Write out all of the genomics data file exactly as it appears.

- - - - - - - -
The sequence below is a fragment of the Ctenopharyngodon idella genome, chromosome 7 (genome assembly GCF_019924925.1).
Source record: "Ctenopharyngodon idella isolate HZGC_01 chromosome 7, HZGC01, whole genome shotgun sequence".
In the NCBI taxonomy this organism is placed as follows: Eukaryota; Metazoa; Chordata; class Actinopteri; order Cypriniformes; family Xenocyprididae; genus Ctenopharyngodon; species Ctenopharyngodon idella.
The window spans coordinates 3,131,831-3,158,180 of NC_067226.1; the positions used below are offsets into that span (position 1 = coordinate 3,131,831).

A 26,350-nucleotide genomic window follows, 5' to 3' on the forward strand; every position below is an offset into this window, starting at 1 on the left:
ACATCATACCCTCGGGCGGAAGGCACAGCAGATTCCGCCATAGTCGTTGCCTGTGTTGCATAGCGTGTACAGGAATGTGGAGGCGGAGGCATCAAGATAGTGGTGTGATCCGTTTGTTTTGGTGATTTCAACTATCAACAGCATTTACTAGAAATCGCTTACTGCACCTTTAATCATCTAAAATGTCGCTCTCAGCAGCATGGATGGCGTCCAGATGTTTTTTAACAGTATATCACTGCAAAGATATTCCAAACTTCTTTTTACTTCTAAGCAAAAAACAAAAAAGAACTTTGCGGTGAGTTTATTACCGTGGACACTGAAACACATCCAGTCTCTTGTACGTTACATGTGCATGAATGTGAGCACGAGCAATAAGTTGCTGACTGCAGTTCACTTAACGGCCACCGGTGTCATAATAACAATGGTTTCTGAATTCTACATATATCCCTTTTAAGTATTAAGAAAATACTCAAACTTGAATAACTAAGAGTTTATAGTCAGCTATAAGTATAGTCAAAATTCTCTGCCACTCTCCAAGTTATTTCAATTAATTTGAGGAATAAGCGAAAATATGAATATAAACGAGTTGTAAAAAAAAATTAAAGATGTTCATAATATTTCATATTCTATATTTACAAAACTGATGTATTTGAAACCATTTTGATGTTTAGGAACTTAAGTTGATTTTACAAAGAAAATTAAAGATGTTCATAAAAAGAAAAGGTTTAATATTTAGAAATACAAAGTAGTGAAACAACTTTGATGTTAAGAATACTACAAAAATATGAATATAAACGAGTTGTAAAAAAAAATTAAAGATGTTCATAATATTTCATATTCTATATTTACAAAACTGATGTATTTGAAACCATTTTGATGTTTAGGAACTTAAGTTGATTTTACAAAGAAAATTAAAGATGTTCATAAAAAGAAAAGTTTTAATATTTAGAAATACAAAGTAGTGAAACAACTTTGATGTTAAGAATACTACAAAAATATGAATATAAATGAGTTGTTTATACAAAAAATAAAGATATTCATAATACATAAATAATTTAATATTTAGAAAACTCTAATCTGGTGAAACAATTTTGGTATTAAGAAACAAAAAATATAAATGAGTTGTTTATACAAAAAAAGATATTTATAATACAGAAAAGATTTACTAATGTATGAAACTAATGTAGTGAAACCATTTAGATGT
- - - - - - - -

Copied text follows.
The sequence below is a fragment of the Ctenopharyngodon idella genome, chromosome 7 (genome assembly GCF_019924925.1).
Source record: "Ctenopharyngodon idella isolate HZGC_01 chromosome 7, HZGC01, whole genome shotgun sequence".
In the NCBI taxonomy this organism is placed as follows: Eukaryota; Metazoa; Chordata; class Actinopteri; order Cypriniformes; family Xenocyprididae; genus Ctenopharyngodon; species Ctenopharyngodon idella.
The window spans coordinates 3,131,831-3,158,180 of NC_067226.1; the positions used below are offsets into that span (position 1 = coordinate 3,131,831).

A 26,350-nucleotide genomic window follows, 5' to 3' on the forward strand; every position below is an offset into this window, starting at 1 on the left:
ACATCATACCCTCGGGCGGAAGGCACAGCAGATTCCGCCATAGTCGTTGCCTGTGTTGCATAGCGTGTACAGGAATGTGGAGGCGGAGGCATCAAGATAGTGGTGTGATCCGTTTGTTTTGGTGATTTCAACTATCAACAGCATTTACTAGAAATCGCTTACTGCACCTTTAATCATCTAAAATGTCGCTCTCAGCAGCATGGATGGCGTCCAGATGTTTTTTAACAGTATATCACTGCAAAGATATTCCAAACTTCTTTTTACTTCTAAGCAAAAAACAAAAAAGAACTTTGCGGTGAGTTTATTACCGTGGACACTGAAACACATCCAGTCTCTTGTACGTTACATGTGCATGAATGTGAGCACGAGCAATAAGTTGCTGACTGCAGTTCACTTAACGGCCACCGGTGTCATAATAACAATGGTTTCTGAATTCTACATATATCCCTTTTAAGTATTAAGAAAATACTCAAACTTGAATAACTAAGAGTTTATAGTCAGCTATAAGTATAGTCAAAATTCTCTGCCACTCTCCAAGTTATTTCAATTAATTTGAGGAATAAGCGAAAATATGAATATAAACGAGTTGTAAAAAAAAATTAAAGATGTTCATAATATTTCATATTCTATATTTACAAAACTGATGTATTTGAAACCATTTTGATGTTTAGGAACTTAAGTTGATTTTACAAAGAAAATTAAAGATGTTCATAAAAAGAAAAGGTTTAATATTTAGAAATACAAAGTAGTGAAACAACTTTGATGTTAAGAATACTACAAAAATATGAATATAAACGAGTTGTAAAAAAAAATTAAAGATGTTCATAATATTTCATATTCTATATTTACAAAACTGATGTATTTGAAACCATTTTGATGTTTAGGAACTTAAGTTGATTTTACAAAGAAAATTAAAGATGTTCATAAAAAGAAAAGTTTTAATATTTAGAAATACAAAGTAGTGAAACAACTTTGATGTTAAGAATACTACAAAAATATGAATATAAATGAGTTGTTTATACAAAAAATAAAGATATTCATAATACATAAATAATTTAATATTTAGAAAACTCTAATCTGGTGAAACAATTTTGGTATTAAGAAACAAAAAATATAAATGAGTTGTTTATACAAAAAAAGATATTTATAATACAGAAAAGATTTACTAATGTATGAAACTAATGTAGTGAAACCATTTAGATGT